Forget the Irish backstop – the biggest Brexit crisis is happening at another border altogether

Martin Horwood

Today is Gibraltar’s national day. It marks the referendum date in 1967 when the Mediterranean territory voted by an overwhelming 12,138 to 44 to remain a British overseas territory. Another ballot in 2002 rejected Spanish sovereignty proposals by an equally crushing margin. Oh for referendums with such decisive majorities.

Half a century on, there’s a cloud on Gibraltar’s horizon: Brexit.

The self-governing territory joined the EU on the UK’s coat-tails in 1973 and now forms part of my constituency as an MEP. In 2016, Gibraltarians voted 96 per cent to remain in the EU; in the recent European elections, 77 per cent voted in support of the strongly anti-Brexit Liberal Democrats. It's not hard to see why.

Political, economic, social, trading and cultural relations between the Rock and the neighbouring Spanish region of the Campo de Gibraltar are a textbook example of two territories using EU rules to create mutual prosperity. One in four jobs in the Spanish region is supported by Gibraltar, while more than 14,000 people cross the border every day to work in the British territory. Almost half of Gibraltar’s jobs are taken by frontier workers and in some sectors, such as tourism, it’s more than 70 per cent. The tourists themselves take advantage of an open land border: in 2017, 9.8 million people used it to visit Gibraltar. And Gibraltar airport is also governed by EU civil aviation measures under the Single European Sky agreement (despite Spain’s objections).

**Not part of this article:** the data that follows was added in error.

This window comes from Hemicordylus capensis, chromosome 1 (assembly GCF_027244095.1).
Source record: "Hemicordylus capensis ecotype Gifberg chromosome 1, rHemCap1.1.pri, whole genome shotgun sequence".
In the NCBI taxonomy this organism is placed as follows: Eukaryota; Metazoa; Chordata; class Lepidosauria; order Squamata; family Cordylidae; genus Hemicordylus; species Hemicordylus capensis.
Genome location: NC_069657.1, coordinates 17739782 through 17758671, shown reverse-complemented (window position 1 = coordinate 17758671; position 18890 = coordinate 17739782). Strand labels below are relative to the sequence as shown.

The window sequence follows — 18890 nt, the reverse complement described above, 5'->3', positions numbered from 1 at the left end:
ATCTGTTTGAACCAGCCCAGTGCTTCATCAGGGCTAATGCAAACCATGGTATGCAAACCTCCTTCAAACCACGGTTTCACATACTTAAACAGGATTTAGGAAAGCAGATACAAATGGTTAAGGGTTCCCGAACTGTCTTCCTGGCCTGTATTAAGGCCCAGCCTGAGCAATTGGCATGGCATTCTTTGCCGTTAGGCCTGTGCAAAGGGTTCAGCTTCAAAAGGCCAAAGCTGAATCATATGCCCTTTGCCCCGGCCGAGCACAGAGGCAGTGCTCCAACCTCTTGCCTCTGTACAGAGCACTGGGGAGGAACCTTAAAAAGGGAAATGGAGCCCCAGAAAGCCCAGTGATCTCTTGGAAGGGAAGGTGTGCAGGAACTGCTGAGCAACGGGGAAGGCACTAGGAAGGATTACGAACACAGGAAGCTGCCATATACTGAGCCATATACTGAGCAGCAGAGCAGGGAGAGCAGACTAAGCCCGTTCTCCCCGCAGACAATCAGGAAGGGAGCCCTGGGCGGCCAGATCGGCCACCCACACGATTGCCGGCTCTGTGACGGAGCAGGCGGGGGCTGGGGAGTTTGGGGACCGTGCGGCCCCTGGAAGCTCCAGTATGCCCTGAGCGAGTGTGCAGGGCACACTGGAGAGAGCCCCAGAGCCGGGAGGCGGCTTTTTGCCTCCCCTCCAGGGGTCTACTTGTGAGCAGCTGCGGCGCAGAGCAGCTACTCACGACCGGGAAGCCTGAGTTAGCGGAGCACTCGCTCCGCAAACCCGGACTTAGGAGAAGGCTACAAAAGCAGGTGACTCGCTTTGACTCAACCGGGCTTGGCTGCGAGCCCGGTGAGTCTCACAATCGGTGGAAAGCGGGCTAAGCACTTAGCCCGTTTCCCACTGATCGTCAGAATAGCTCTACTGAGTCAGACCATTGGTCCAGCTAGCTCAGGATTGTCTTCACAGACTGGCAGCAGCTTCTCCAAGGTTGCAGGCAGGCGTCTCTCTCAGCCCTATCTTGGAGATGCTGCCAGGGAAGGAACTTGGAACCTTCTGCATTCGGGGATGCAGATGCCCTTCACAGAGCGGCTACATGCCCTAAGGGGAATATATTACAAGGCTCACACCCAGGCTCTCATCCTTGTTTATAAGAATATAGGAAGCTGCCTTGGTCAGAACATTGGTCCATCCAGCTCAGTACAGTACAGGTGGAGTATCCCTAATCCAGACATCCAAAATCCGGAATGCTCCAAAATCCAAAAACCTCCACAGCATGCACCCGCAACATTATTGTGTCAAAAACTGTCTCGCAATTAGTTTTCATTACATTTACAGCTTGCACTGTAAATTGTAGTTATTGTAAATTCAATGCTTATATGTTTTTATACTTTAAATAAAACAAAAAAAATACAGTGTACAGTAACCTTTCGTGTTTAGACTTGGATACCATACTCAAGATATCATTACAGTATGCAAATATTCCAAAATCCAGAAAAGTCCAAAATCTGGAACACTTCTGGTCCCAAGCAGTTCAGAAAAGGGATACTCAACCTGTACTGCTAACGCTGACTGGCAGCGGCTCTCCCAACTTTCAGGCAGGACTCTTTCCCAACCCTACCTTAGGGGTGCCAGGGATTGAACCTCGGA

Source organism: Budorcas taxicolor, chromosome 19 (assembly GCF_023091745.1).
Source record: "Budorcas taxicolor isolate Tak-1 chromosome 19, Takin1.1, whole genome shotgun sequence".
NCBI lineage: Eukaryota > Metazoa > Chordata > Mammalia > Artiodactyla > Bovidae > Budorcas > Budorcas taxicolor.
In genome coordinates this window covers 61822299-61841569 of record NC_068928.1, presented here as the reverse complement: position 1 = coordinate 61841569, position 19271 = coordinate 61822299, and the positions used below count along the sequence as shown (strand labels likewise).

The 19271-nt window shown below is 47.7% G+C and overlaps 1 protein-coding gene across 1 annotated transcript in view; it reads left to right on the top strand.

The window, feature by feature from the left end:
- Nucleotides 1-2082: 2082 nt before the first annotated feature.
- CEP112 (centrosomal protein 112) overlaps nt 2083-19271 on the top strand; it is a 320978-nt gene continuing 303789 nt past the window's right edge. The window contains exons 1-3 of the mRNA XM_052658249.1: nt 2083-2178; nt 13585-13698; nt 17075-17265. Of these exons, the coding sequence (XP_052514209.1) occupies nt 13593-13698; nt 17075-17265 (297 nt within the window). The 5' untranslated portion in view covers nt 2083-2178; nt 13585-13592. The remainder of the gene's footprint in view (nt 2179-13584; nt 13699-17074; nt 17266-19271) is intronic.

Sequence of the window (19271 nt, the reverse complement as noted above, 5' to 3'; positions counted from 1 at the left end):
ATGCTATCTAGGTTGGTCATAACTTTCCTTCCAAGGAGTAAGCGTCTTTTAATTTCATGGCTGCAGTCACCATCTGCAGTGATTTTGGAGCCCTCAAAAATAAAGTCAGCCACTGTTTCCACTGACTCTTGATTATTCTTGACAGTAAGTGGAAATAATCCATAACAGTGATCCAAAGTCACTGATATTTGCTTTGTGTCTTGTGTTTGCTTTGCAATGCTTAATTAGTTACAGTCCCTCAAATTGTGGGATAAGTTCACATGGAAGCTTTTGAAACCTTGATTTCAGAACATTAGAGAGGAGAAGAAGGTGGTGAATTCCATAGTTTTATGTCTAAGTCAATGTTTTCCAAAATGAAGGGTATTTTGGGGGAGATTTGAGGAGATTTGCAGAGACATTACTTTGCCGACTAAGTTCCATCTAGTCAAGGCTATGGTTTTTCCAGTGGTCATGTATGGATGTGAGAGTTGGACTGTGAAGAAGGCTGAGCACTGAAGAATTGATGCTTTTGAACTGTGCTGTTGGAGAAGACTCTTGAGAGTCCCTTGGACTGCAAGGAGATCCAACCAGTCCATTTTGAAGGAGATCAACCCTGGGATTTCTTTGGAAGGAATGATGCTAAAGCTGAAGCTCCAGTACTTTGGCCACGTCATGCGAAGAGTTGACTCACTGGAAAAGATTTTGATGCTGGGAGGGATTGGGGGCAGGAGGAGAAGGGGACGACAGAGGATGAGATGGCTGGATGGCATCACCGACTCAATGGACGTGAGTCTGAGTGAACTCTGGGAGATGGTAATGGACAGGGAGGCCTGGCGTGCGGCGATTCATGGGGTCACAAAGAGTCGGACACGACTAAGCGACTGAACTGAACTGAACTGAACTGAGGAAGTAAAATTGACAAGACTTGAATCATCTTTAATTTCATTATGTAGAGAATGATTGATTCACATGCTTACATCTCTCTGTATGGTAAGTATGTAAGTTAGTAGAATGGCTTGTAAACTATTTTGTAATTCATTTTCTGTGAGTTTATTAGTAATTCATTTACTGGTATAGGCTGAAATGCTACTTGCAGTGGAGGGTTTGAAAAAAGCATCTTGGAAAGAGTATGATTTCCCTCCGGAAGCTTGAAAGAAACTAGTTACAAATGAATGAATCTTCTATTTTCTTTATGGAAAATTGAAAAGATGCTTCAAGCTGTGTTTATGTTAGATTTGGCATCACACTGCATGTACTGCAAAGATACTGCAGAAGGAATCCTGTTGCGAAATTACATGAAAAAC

A no-deal Brexit is the scariest scenario. Northern Ireland’s border issues are grabbing the headlines but Gibraltar is even more dependent on a fluid, open border. The close, mutually beneficial relationship between Gibraltar and its Spanish neighbours is at obvious risk from the uncertainty and expected border disruption of no-deal. The government’s own assessment predicts hours of delays for border workers, and the disruption of food, medicines and other goods due to extra checks – all of which will harm Gibraltar’s economy.

Even Theresa May’s managed Brexit deal conceded (despite many transitional arrangements being put in place) that “after the United Kingdom leaves the Union, no agreement between the EU and the UK may apply to the territory of Gibraltar without agreement between the Kingdom of Spain and the UK.” Spain’s modern politicians now regret the 1713 treaty that ceded Gibraltar to Britain in the first place. They could use the years of post-Brexit negotiations that lie ahead of us even in a soft Brexit to make life difficult for the Rock. The claim that Brexit uncertainty will all be over on 31 October even if Boris Johnson gets his way is, of course, a lie.

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And just think what price Spain might extract for the return of the UK to the EU as a member state, if Brexit happens but our children later conclude that it was a ghastly, historic mistake. Spain followed the UK into the EU so has never before had the prospect of holding such an extraordinary bargaining chip. We would all hope that a future UK government’s commitment to self-determination would withstand any re-entry negotiations. But this wouldn’t be guaranteed.

Brexit doesn’t just pose an immediate threat to Gibraltar’s daily life and prosperity. If it happens, it will cast a very long shadow over the Rock and its future.

Martin Horwood is Liberal Democrat MEP for South West England and Gibraltar

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